When people are like “We need content marketing!” I just want to say “How do you know? How do you know that’s what you need?” And when I hear people say “this is a given. It’s a must! Every company needs to do this!” There’s so much joking like “we’re going off to engage with some brands today! Can’t wait!” Nobody wants that. Or if they do it’s a very limited niche. And that’s where content marketers say that you really need to find and focus on that niche, but ultimately what that niche wants to do is go to the help section on your website and find what they’re looking for and leave, and that’s what’s going to define their relationship with your brand. Not your video channel on YouTube.
S: So brands as publishers may have gone a little too far on the other end of the spectrum?
K: I think it’s crap. I think it’s crap. Now having said that, when I first started talking about content I said “the minute you put anything online you are a publisher.” What I’m saying is not that companies should shirk their roles as publsihers because we all are. But to assume that we all need to be custom publishers of content that “amplifies” our brand or whatever, that that is a huge mistake and we are really putting the cart before the horse in that instance. It’s difficult for me to celebrate content marketing. It’s really difficult.
The Help Center as a Customer Engagement Channel
S: You mentioned help centers or help section of a website. Is that something that you believe is a universal necessity of any company that has a specific product, software or service?
K: Oh yeah, I think that people have problems. People have challenges. You need to be able to deliver support somewhere. Now, do I think that you should not have a phone number that they can call? No, I think that’s a terrible service plan.
If you just want the phone number and want to get in touch with people that way, then that’s fine too. However, if you’re going to put help content online, make sure that it is clear, that it’s readable for all levels of reading. That your site’s search engine works. That you give people another way to function.
If you’re going to have help content, make sure that it’s solving people’s problems and it’s not just a bunch of gobbledegook that you’re engineers put together.
S: That’s what Ray (Gallon) was covering in his lecture. He wasn’t calling them “help centers,” but the idea was there. I think Ray called it a “Customer Engagement Channel” that is not left alone. We see a lot of companies that will set this amazing resource up and then just forget about it.
He was also mentioning the importance of having it match the style and tone and configuration of your product.
K: Oh, companies treat help content completely separately from product and marketing, and I believe that help content is your marketing as well. The marketing lifecycle doesn’t end with the “buy”.
K: And when they talk about retention or selling again or increasing loyalty, fix your help content. Don’t worry about engaging people. I mean I talked to this guy who used the word “webisodes” 22 times, I wanted to shoot myself. But that’s not how you build customer loyalty.
S: Or you take advantage of people that are already trying to engage with you on your help center and just don’t ignore them, because they’re going to be your biggest evangelists.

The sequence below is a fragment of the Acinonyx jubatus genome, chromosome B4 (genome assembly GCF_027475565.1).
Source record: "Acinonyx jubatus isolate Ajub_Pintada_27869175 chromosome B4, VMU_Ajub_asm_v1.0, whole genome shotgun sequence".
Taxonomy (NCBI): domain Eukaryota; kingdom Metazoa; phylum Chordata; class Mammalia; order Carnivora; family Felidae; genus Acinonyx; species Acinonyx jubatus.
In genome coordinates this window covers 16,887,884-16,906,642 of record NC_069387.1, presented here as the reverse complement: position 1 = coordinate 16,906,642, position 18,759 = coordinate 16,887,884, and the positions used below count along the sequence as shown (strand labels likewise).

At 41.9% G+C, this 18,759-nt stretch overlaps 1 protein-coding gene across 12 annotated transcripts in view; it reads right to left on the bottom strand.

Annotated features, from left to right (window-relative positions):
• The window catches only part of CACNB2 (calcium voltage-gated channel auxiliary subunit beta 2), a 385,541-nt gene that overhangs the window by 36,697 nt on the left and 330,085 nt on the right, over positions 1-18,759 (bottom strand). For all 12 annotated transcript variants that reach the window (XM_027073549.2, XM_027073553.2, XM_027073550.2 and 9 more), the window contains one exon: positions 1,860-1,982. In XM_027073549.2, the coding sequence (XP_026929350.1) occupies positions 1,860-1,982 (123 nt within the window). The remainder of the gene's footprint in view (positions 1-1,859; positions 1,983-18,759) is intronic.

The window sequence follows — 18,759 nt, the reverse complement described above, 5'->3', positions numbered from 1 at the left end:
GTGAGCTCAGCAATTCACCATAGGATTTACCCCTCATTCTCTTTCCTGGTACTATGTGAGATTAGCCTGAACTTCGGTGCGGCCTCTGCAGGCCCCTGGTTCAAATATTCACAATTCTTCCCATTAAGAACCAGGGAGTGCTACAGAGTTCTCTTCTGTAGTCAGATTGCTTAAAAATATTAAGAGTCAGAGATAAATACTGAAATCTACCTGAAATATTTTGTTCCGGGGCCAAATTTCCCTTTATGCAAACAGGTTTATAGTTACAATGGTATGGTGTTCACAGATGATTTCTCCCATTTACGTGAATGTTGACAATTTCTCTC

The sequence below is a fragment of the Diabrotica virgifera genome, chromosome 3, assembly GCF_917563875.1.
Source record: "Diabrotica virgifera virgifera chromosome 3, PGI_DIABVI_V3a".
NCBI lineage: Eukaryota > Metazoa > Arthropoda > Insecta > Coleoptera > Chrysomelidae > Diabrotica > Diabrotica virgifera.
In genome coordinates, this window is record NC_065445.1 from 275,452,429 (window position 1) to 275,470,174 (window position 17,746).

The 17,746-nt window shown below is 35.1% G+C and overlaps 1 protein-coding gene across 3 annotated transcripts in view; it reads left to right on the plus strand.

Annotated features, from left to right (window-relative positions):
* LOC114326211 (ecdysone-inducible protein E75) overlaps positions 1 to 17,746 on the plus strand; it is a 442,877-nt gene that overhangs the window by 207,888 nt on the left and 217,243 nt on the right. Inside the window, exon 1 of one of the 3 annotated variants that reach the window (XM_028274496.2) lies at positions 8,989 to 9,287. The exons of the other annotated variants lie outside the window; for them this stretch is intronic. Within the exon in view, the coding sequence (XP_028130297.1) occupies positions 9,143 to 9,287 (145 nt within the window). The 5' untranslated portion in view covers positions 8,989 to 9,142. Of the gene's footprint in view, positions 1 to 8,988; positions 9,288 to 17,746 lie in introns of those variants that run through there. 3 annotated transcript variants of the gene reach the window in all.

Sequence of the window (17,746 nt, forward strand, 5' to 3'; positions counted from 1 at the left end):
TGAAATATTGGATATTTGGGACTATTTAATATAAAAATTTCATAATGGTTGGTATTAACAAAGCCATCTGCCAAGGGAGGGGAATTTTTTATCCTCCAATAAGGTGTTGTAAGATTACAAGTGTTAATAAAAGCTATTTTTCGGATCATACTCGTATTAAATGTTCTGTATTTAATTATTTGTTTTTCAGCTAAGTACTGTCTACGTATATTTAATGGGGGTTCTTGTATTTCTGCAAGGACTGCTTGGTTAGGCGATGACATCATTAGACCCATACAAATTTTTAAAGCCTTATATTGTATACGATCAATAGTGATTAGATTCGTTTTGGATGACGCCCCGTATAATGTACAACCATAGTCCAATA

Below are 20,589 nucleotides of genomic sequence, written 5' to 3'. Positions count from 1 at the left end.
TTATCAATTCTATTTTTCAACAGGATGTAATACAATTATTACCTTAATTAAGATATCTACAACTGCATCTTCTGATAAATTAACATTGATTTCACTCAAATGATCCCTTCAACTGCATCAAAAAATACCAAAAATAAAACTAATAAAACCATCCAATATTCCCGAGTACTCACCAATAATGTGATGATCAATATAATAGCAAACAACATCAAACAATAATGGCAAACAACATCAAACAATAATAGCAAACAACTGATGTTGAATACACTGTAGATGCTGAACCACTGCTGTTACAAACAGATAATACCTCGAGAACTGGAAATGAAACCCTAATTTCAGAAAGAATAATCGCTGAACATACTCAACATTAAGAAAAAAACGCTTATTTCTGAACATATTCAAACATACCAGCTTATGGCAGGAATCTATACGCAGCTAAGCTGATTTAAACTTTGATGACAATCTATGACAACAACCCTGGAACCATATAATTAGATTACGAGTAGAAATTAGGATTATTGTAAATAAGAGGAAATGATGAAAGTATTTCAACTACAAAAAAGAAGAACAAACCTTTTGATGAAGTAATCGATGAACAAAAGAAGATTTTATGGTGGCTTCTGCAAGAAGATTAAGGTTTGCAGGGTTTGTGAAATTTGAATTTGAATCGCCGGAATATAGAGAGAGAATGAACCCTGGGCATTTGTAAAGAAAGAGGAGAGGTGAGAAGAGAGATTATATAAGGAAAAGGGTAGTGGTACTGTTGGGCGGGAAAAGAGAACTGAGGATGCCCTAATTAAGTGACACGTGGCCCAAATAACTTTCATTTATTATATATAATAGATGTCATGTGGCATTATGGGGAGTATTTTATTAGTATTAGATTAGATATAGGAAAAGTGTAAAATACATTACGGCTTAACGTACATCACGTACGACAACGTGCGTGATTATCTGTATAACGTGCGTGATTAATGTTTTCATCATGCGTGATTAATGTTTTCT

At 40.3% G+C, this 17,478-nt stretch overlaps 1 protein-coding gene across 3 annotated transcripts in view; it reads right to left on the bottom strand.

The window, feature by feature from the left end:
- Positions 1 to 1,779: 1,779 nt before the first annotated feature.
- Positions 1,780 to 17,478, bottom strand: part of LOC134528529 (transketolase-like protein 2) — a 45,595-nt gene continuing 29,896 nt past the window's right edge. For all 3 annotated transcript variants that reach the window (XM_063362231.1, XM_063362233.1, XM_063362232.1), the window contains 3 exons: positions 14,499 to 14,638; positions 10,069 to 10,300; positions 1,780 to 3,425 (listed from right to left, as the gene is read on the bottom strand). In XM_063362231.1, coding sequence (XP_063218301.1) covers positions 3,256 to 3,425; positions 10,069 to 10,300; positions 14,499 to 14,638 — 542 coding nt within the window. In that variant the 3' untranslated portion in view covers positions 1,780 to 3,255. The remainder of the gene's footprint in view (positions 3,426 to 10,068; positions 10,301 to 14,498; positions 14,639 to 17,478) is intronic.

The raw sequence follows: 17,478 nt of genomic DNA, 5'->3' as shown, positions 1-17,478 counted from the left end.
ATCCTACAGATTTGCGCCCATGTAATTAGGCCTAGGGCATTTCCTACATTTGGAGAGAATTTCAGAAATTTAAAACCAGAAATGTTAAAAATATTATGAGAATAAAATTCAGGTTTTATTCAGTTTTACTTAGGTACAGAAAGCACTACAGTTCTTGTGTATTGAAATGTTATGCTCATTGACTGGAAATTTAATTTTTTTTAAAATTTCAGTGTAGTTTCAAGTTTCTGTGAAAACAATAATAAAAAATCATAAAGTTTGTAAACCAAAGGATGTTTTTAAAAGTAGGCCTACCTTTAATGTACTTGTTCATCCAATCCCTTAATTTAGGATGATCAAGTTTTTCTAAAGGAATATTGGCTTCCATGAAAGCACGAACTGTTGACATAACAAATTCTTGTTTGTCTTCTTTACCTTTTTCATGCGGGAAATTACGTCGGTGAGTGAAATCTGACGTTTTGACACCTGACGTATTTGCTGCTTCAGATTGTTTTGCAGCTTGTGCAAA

K: That’s exactly right.
Content Strategy for Startups
S: They’re going to guide your moves and tell you what they want. Ok, shifting gears a little bit. A little bit about Barcinno, we started about year ago as a platform celebrating Barcelona’s startups, tech and innovation. What advice would give to startups as far as: 1) How can they establish a sustainable and healthy content strategy? and 2) How can they use that to their advantage to the bigger incumbents of competition in their space?
K: I think that your content strategy plays a part in that, of course you need a larger marketing strategy, PR and outreach I would assume. Using social media intelligently and so on. If we’re talking about content strategy with regard to the content that you’re going to be creating and caring for and how you are going to do that and the platforms that you will be using to get it out; for a startup, I would definitely recommend to start small because you usually have limited resources.
I commented in my workshop yesterday on the importance of messaging and how that can drive your content goals, and I walked through today about strategy and the kind of content that you will be delivering.
First, identify your core messaging. What is the benefit that you’re delivering? Make that very clear and easy to understand. Also from a voice and tone standpoint, startups everywhere have an opportunity to learn from so many of the apps that have taken off so well, so conversational and clear, friendly and intimate…in a non-weird way. For voice and tone, I think that that’s very important. Put together an editorial calendar so that you are clear on the content you are producing, what you’re doing with it, the channels that you’re going to send it out, etc.
And there’s one thing in sort of trying, “oh let’s try an email campaign that goes out once a week and see how people respond to that. Or let’s think about changing out the content on our home page and see if that encourages people to come back.” I think there’s room for experimentation, but when you’re creating your foundational content just remember to start small and build out from there. Don’t try to do all of the things all at once.
If you’d like to hear the full audio recording (26 mins) of Barcinno’s interview with Kristina, you can download it here. It contains even more tips on strategic tools, when and how to kill content, and a teaser on the comeback of Brain Traffic’s blog…
Thank you so much, Kristina! It was fantastic meeting you and we’ll see you at the next Confab!